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“Ruby Ruby Ruby Ruby!”
A ruby is a red (sometimes) gem stone. The stone was artificially created by the Japanese supercomputer programmer Yukihwhichiro Matsumoto, who thought it might be funny to build a stone out of abstract materials such as integers, Turing machine tape, and atoms.
Ruby is said to follow the principle of least surprise, meaning that the stone behaves intuitively. For example, if you drop it off a tall building, it will begin swearing and cursing, just as you would expect.
However, the most intuitive stone can behave strangely. Ruby is no exception. For example, for some reason it frequently believes it is, in fact, a pearl. Other possible surprises include the following:
- The stone may surprise you by choosing not to surprise you. If this happens, consider seeing a psychiatrist.
- The stone will seek to attach itself to the nearest computer by quantum-entangling it with powerful laser beams.
- The stone may do something completely useless and have infinite ways of doing something compeletely useless.
- Will add a fiery quality to any object you socket it into
edit Recent discovery
Bangkok gemologist Adrian Fallus stunned the world gem trade when he displayed specimens from yet another new ruby mine in Vietnam. It is the third time in five years that Fallus has managed to confound critics. And once again, Vietnam is the home of the new deposit. The new mine is located in north-central Vietnam, near the village of Long Dong.
Adrian Fallus first hit the headlines in 1987 when, after a 30-year search through the Thai bush, he uncovered a major ruby deposit at Shlong Yai. But his mining claims were eventually invalidated by Thai courts. Shortly thereafter, Fallus shocked experts by announcing that the loss of the Shlong Yai mines was unimportant, and that he was prospecting potentially far more rich deposits at an undisclosed location. This turned out to be Phuc Yu, north of Hanoi.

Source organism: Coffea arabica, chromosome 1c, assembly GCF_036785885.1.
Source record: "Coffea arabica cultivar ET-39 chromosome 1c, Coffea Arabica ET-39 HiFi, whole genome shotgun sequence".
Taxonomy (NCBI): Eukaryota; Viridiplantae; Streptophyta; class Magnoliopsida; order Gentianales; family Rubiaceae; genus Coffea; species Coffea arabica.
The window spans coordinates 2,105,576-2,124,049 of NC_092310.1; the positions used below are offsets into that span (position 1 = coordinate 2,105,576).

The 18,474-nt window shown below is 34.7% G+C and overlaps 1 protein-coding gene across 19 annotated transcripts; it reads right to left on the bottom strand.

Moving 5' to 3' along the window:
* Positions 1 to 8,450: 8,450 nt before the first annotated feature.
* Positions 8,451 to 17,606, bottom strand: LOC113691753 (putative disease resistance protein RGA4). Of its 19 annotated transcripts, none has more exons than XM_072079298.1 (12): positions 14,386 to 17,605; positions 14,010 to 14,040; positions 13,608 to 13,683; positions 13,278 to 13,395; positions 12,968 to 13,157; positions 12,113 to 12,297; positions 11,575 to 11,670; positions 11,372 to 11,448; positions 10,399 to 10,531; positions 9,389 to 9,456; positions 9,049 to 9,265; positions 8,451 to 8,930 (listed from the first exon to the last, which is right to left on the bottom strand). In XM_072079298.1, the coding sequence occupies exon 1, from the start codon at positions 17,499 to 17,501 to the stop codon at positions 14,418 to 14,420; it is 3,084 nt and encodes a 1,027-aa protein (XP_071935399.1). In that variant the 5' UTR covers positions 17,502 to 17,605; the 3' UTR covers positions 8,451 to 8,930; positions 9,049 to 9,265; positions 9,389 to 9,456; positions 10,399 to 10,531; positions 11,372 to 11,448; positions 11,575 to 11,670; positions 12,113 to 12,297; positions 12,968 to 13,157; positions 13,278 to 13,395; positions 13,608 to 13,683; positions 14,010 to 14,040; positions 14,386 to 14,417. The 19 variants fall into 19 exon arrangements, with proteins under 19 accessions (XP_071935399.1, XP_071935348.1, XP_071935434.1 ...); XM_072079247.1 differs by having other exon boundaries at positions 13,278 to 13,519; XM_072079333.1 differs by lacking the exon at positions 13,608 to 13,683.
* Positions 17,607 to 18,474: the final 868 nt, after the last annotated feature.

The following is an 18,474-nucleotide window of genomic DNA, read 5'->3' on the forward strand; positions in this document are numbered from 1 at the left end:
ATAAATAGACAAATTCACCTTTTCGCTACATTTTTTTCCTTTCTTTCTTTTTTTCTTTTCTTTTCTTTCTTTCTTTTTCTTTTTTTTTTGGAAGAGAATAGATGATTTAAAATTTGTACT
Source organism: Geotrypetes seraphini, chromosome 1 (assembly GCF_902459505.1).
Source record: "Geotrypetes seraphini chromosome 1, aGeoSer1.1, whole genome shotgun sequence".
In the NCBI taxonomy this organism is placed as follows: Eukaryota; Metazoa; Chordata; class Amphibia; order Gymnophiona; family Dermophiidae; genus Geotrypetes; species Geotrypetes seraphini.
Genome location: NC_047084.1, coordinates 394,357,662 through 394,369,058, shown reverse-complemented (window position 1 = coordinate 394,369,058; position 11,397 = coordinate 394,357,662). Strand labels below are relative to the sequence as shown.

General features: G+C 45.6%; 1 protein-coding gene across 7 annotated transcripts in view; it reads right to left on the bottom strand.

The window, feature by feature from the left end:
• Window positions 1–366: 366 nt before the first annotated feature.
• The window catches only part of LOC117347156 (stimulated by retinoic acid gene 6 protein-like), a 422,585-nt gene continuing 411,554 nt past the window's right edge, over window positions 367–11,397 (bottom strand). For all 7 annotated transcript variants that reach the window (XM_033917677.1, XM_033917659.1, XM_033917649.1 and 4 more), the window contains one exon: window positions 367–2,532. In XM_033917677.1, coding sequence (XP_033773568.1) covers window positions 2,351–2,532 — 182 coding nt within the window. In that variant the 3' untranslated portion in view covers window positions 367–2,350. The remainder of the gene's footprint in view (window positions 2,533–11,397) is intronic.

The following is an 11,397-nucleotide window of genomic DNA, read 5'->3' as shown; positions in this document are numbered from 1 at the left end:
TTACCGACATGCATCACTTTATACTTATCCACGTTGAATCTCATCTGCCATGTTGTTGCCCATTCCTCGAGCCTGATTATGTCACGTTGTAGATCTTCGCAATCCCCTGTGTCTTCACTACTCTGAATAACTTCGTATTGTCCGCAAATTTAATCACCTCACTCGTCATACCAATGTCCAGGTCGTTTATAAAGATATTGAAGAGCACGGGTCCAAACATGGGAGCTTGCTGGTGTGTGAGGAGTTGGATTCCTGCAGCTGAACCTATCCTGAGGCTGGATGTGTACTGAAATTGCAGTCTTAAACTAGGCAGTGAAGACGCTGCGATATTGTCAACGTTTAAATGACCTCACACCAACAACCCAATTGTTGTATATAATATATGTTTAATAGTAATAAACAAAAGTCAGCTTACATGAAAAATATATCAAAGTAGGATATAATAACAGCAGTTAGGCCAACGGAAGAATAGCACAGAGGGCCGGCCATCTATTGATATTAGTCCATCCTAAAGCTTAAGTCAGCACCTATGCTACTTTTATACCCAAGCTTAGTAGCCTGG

Fallus stated that the new find was likely the most important since the now-exhausted Chinese ruby deposits at Wanking were uncovered in 1877. The Long Dong crystals generally occur as elongated stalks, with just the tips being red, and reportedly reach an amazing ten inches in length. Fallus excitedly exclaimed "It's been a long time since the gem trade has seen something of Wanking quality. Long Dong's time has come." The new material is expected to provide stiff competition to that from Shlong Yai in an ever-expanding market.
edit Useless facts
- Ruby's chemical formula is Al2O3, which, coincidentally, is also the cellphone number of a famous prostitute in downtown London, also named Ruby. If one dials that number, the response is usually, "AlO."
edit Hello world in Ruby
puts 'Hello world !'.gsub(/./,'AA')<<'!!'